Sunday, December 20, 2009

Hubble's Deepest View of Universe Unveils Never-Before-Seen Galaxies
NASA's Hubble Space Telescope has made the deepest image of the universe ever taken in near-infrared light. The faintest and reddest objects in the image are galaxies that formed 600 million years after the Big Bang. No galaxies have been seen before at such early times. The new deep view also provides insights into how galaxies grew in their formative years early in the universe's history.

The image was taken in the same region as the Hubble Ultra Deep Field (HUDF), which was taken in 2004 and is the deepest visible-light image of the universe. Hubble's newly installed Wide Field Camera 3 (WFC3) collects light from near-infrared wavelengths and therefore looks even deeper into the universe, because the light from very distant galaxies is stretched out of the ultraviolet and visible regions of the spectrum into near-infrared wavelengths by the expansion of the universe.




Very early galaxies – click for 1280×1113 image


More: here

Selected readings 12/13/09

Monday, December 14, 2009

Interesting reading and news items.

These items are also bookmarked at my Diigo account.


Massively collaborative mathematics
The 'Polymath Project' proved that many minds can work together to solve difficult mathematical problems. Timothy Gowers and Michael Nielsen reflect on the lessons learned for open-source science. [Nature, 10/15/09]

What Comes After Hard Drives?
The ability to store and retrieve data is an important component of today's computers, as well as other modern electronic devices such as cell phones, video game consoles, and camcorders. Since their invention in the 1950s, magnetic-based hard disk drives (HDDs) have been the primary method of nonvolatile storage. However, researchers are currently developing several new and promising nonvolatile memory (NVM) technologies, but for one of them to replace HDDs within the next decade, it will be a challenge. [Physorg.com, 10/23/09]

Why antidepressants don't work for so many
More than half the people who take antidepressants for depression never get relief. Why? Because the cause of depression has been oversimplified and drugs designed to treat it aim at the wrong target, according to new research from the Northwestern University Feinberg School of Medicine. The medications are like arrows shot at the outer rings of a bull's eye instead of the center. [Physorg.com, 10/23/09]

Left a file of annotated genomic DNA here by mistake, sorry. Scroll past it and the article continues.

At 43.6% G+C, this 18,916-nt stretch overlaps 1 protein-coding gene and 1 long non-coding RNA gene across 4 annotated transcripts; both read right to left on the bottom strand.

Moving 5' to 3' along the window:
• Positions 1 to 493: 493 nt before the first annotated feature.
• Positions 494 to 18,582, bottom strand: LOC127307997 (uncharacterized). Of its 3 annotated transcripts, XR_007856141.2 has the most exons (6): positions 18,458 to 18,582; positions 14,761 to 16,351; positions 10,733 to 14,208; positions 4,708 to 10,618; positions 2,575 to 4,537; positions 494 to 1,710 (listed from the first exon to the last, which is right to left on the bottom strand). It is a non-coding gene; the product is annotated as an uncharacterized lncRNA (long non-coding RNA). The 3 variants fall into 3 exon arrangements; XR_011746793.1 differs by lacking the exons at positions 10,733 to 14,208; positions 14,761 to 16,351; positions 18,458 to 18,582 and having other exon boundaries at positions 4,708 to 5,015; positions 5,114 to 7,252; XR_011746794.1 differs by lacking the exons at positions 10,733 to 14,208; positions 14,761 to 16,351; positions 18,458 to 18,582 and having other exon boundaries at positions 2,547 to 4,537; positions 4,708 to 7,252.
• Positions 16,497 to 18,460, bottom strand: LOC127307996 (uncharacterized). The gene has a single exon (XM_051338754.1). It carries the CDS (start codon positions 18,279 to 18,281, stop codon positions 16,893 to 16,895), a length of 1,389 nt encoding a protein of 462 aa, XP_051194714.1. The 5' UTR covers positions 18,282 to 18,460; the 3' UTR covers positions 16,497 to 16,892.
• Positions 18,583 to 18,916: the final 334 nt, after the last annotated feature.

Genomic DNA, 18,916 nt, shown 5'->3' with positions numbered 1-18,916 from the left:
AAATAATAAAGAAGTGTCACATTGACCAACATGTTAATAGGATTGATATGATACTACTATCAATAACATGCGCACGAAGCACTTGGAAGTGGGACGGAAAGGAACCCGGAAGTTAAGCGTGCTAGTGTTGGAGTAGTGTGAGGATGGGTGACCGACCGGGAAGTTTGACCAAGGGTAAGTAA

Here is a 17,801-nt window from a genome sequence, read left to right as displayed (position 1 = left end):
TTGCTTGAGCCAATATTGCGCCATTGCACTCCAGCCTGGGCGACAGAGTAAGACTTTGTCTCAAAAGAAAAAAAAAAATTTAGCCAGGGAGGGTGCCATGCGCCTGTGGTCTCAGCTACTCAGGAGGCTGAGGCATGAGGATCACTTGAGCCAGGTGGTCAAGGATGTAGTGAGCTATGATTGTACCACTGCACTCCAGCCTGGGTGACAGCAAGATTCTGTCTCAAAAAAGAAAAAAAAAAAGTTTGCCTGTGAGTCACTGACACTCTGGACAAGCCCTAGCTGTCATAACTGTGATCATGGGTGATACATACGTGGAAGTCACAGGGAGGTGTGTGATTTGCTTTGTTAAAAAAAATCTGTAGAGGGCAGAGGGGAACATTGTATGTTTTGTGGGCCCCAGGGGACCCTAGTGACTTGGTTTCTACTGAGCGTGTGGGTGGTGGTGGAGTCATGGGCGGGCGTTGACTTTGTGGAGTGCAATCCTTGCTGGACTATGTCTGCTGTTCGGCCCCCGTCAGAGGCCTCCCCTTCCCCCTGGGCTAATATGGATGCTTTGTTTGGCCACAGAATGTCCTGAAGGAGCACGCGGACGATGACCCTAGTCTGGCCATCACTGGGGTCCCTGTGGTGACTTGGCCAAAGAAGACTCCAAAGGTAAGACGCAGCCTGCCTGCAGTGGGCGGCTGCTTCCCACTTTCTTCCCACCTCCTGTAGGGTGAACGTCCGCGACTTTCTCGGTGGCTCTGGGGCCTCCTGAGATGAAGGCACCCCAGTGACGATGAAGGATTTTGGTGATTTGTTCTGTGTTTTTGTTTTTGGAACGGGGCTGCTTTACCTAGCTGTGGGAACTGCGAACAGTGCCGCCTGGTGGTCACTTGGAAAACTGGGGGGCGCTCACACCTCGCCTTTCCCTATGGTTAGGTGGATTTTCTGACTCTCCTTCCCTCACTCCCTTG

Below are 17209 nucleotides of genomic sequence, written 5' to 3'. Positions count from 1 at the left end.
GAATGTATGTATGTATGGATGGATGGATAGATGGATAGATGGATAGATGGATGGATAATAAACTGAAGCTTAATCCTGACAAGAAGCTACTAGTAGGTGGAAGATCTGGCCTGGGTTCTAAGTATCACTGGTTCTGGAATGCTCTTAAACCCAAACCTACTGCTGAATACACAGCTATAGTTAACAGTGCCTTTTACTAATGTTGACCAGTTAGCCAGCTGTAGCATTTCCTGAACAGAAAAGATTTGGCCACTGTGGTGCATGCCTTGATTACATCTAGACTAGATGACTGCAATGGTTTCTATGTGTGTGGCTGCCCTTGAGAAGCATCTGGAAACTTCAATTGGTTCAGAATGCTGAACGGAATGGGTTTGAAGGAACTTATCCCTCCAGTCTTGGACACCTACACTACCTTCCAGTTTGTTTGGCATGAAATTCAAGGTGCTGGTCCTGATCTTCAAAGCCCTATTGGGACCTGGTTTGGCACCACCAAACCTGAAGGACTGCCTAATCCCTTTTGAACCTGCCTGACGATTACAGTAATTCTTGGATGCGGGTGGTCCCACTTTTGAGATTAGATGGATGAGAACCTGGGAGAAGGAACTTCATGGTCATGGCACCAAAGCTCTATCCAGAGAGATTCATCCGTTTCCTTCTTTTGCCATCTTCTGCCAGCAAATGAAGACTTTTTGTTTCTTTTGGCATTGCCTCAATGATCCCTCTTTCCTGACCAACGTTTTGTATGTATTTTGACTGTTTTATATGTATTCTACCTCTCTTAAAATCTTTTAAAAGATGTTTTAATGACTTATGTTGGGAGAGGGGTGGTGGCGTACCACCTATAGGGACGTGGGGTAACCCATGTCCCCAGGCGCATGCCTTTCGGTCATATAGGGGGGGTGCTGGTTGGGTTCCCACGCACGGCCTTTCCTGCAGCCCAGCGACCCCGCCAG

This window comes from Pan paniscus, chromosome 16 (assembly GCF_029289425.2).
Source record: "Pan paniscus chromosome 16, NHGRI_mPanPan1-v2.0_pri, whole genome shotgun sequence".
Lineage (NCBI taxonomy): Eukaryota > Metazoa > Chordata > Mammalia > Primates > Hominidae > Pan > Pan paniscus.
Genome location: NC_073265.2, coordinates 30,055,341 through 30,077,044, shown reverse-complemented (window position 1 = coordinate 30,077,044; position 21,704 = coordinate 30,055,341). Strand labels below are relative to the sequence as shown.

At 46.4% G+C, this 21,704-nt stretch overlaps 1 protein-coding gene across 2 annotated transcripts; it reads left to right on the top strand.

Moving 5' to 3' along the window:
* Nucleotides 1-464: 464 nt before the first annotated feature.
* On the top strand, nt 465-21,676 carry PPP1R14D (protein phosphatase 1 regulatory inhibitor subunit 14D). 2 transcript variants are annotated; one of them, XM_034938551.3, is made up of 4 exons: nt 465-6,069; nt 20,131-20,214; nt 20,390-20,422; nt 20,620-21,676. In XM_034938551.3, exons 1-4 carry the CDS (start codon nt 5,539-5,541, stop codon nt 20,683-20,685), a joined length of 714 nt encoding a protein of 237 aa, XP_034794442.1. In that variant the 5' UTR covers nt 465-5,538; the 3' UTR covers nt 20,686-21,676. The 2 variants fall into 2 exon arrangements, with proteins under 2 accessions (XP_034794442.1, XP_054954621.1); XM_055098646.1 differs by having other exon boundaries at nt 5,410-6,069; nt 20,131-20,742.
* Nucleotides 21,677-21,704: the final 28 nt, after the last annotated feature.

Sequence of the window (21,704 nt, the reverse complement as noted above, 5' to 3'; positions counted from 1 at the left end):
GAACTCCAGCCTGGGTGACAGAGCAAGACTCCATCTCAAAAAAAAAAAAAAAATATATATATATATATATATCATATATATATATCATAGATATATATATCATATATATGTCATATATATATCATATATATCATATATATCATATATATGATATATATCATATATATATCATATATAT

Out of LSD? Just 15 Minutes of Sensory Deprivation Triggers Hallucinations
You don’t need psychedelic drugs to start seeing colors and objects that aren’t really there. Just 15 minutes of near-total sensory deprivation can bring on hallucinations in many otherwise sane individuals. Psychologists stuck 19 healthy volunteers into a sensory-deprivation room, completely devoid of light and sound, for 15 minutes. Without the normal barrage of sensory information flooding their brains, many people reported experiencing visual hallucinations, paranoia and a depressed mood. [Wired, 10/21/09]

It's natural to behave irrationally
Psychologists studying the issue say that the now-familiar warnings about climate change kick at emotional dead spots in all human brains -- but especially in American brains. Researchers have only theories to explain why people in the United States have done less than those in such places as Europe and Japan. ... No matter where the public's complacency springs from, psychologists have seen this kind of thing before, Ariely said: "That's why we don't exercise, and we overeat, and we bite our fingernails. . . . It's not something where we're going to overcome human nature." [Washington Post, 12/8/09]

Was our oldest ancestor a proton-powered rock?
Peter Mitchell was an eccentric figure. For much of his career he worked in his own lab in a restored manor house in Cornwall in the UK, his research funded in part by a herd of dairy cows. His ideas about the most basic process of life - how it gets energy - seemed ridiculous to his fellow biologists. [New Scientist, 10/19/09]

Six diseases you never knew you could catch
Twentieth century medicine was phenomenally successful at developing vaccines and antibiotics to fight infectious diseases, taming ancient scourges such as smallpox, tuberculosis and typhoid. In the 1960s and 70s, the prevailing view was that all diseases caused by microorganisms would soon be conquered, leaving only those caused by genetics, unhealthy lifestyles or ageing. That idea now seems naive, not least because of the rise in antibiotic resistance. And there's another reason that no one even considered back then. A growing number of diseases that were thought to be down to genetics or lifestyle turn out to have an infectious origin. [New Scientist, 10/20/09]

Rethinking relativity: Is time out of joint?